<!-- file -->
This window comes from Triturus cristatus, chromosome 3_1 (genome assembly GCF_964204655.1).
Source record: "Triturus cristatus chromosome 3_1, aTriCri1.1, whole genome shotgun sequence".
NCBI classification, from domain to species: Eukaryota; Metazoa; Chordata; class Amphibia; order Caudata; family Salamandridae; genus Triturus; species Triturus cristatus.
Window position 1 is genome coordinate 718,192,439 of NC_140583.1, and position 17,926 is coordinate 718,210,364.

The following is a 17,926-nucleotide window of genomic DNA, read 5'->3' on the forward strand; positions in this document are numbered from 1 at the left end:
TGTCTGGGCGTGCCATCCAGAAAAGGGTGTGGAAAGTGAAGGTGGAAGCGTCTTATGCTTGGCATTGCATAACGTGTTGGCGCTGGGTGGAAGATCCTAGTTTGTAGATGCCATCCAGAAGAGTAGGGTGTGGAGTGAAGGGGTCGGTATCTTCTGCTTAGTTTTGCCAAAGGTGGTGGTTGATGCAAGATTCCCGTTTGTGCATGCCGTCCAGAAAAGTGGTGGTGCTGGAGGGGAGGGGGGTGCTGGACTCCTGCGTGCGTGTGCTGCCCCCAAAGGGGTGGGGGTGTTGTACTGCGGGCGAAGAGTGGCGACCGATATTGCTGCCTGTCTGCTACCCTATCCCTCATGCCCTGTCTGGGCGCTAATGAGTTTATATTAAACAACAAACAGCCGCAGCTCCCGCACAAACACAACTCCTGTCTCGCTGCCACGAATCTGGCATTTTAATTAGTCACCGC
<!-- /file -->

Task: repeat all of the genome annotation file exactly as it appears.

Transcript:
This window comes from Triturus cristatus, chromosome 3_1 (genome assembly GCF_964204655.1).
Source record: "Triturus cristatus chromosome 3_1, aTriCri1.1, whole genome shotgun sequence".
NCBI classification, from domain to species: Eukaryota; Metazoa; Chordata; class Amphibia; order Caudata; family Salamandridae; genus Triturus; species Triturus cristatus.
Window position 1 is genome coordinate 718,192,439 of NC_140583.1, and position 17,926 is coordinate 718,210,364.

The following is a 17,926-nucleotide window of genomic DNA, read 5'->3' on the forward strand; positions in this document are numbered from 1 at the left end:
TGTCTGGGCGTGCCATCCAGAAAAGGGTGTGGAAAGTGAAGGTGGAAGCGTCTTATGCTTGGCATTGCATAACGTGTTGGCGCTGGGTGGAAGATCCTAGTTTGTAGATGCCATCCAGAAGAGTAGGGTGTGGAGTGAAGGGGTCGGTATCTTCTGCTTAGTTTTGCCAAAGGTGGTGGTTGATGCAAGATTCCCGTTTGTGCATGCCGTCCAGAAAAGTGGTGGTGCTGGAGGGGAGGGGGGTGCTGGACTCCTGCGTGCGTGTGCTGCCCCCAAAGGGGTGGGGGTGTTGTACTGCGGGCGAAGAGTGGCGACCGATATTGCTGCCTGTCTGCTACCCTATCCCTCATGCCCTGTCTGGGCGCTAATGAGTTTATATTAAACAACAAACAGCCGCAGCTCCCGCACAAACACAACTCCTGTCTCGCTGCCACGAATCTGGCATTTTAATTAGTCACCGC